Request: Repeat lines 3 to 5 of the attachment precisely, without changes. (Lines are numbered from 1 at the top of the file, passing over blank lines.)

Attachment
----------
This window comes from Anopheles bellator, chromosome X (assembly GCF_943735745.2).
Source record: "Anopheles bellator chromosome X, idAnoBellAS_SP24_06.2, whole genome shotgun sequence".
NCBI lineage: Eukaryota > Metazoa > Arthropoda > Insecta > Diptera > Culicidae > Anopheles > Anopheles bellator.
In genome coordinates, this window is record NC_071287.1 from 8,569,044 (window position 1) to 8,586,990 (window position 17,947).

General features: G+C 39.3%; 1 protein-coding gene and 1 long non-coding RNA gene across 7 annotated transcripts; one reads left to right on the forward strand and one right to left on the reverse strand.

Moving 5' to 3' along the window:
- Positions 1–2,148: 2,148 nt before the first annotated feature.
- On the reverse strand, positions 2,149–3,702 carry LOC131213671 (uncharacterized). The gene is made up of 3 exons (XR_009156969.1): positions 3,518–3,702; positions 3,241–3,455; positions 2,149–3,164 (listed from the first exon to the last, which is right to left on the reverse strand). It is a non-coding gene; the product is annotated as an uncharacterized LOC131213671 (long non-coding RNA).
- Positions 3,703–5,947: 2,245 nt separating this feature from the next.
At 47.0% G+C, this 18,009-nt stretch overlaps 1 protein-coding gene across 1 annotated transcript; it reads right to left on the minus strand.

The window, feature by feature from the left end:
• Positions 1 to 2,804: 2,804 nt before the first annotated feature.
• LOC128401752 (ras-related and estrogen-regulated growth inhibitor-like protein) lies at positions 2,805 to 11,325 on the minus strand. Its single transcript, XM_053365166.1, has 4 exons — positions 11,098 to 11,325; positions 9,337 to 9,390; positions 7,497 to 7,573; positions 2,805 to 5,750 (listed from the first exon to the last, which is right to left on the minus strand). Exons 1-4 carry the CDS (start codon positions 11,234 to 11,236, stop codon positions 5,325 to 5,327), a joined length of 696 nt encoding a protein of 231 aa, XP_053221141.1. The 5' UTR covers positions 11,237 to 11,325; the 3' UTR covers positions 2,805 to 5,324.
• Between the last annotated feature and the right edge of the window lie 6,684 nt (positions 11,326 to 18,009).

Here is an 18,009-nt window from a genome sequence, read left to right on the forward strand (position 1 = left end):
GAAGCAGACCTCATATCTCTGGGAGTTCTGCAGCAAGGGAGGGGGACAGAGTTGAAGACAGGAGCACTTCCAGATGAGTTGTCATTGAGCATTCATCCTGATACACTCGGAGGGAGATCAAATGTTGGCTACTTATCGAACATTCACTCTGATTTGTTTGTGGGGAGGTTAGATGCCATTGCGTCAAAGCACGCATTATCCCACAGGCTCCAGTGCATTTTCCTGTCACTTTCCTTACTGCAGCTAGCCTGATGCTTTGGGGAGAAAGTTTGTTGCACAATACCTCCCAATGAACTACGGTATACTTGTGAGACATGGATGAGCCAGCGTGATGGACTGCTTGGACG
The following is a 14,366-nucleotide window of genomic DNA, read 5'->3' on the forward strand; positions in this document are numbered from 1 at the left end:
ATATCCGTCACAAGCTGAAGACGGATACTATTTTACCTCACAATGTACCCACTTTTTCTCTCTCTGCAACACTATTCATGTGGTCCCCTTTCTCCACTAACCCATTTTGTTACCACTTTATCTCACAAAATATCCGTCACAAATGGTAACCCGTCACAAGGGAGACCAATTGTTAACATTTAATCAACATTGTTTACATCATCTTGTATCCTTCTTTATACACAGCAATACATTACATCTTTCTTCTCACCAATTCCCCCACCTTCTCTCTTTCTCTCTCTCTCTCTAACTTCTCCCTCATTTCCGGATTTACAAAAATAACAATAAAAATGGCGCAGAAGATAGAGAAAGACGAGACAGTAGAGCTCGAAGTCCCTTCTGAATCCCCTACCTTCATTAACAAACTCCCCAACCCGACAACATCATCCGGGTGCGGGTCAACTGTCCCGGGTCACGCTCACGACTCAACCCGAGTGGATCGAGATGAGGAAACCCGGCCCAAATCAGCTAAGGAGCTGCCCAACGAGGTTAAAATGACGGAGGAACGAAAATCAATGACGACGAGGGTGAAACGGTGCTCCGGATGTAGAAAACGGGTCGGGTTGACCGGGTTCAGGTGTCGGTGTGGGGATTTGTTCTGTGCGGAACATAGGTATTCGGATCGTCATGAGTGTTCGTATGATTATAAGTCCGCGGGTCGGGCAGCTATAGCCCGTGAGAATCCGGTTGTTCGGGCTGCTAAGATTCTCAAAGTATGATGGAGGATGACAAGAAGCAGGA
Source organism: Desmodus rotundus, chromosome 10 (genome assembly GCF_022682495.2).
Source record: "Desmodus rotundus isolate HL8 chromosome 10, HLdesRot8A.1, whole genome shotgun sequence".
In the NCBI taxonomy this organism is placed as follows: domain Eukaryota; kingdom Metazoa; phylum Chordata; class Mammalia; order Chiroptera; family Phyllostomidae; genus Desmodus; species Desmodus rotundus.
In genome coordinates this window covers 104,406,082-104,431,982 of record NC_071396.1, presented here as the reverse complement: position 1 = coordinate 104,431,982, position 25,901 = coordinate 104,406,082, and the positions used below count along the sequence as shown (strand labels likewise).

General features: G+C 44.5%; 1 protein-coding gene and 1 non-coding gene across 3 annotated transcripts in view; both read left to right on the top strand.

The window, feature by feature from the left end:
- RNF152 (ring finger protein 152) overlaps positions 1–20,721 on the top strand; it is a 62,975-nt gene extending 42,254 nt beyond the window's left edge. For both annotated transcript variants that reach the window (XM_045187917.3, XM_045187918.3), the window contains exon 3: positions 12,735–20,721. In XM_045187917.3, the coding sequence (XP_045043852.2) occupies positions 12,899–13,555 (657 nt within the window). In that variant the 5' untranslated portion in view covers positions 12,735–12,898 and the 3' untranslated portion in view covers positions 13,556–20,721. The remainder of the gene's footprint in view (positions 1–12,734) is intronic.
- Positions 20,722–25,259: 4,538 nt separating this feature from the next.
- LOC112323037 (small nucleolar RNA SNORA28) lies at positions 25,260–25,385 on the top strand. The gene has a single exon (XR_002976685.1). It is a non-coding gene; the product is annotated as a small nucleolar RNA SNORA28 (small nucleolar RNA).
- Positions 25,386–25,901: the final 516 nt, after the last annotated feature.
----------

NCBI lineage: Eukaryota > Metazoa > Arthropoda > Insecta > Diptera > Culicidae > Anopheles > Anopheles bellator.
In genome coordinates, this window is record NC_071287.1 from 8,569,044 (window position 1) to 8,586,990 (window position 17,947).

General features: G+C 39.3%; 1 protein-coding gene and 1 long non-coding RNA gene across 7 annotated transcripts; one reads left to right on the forward strand and one right to left on the reverse strand.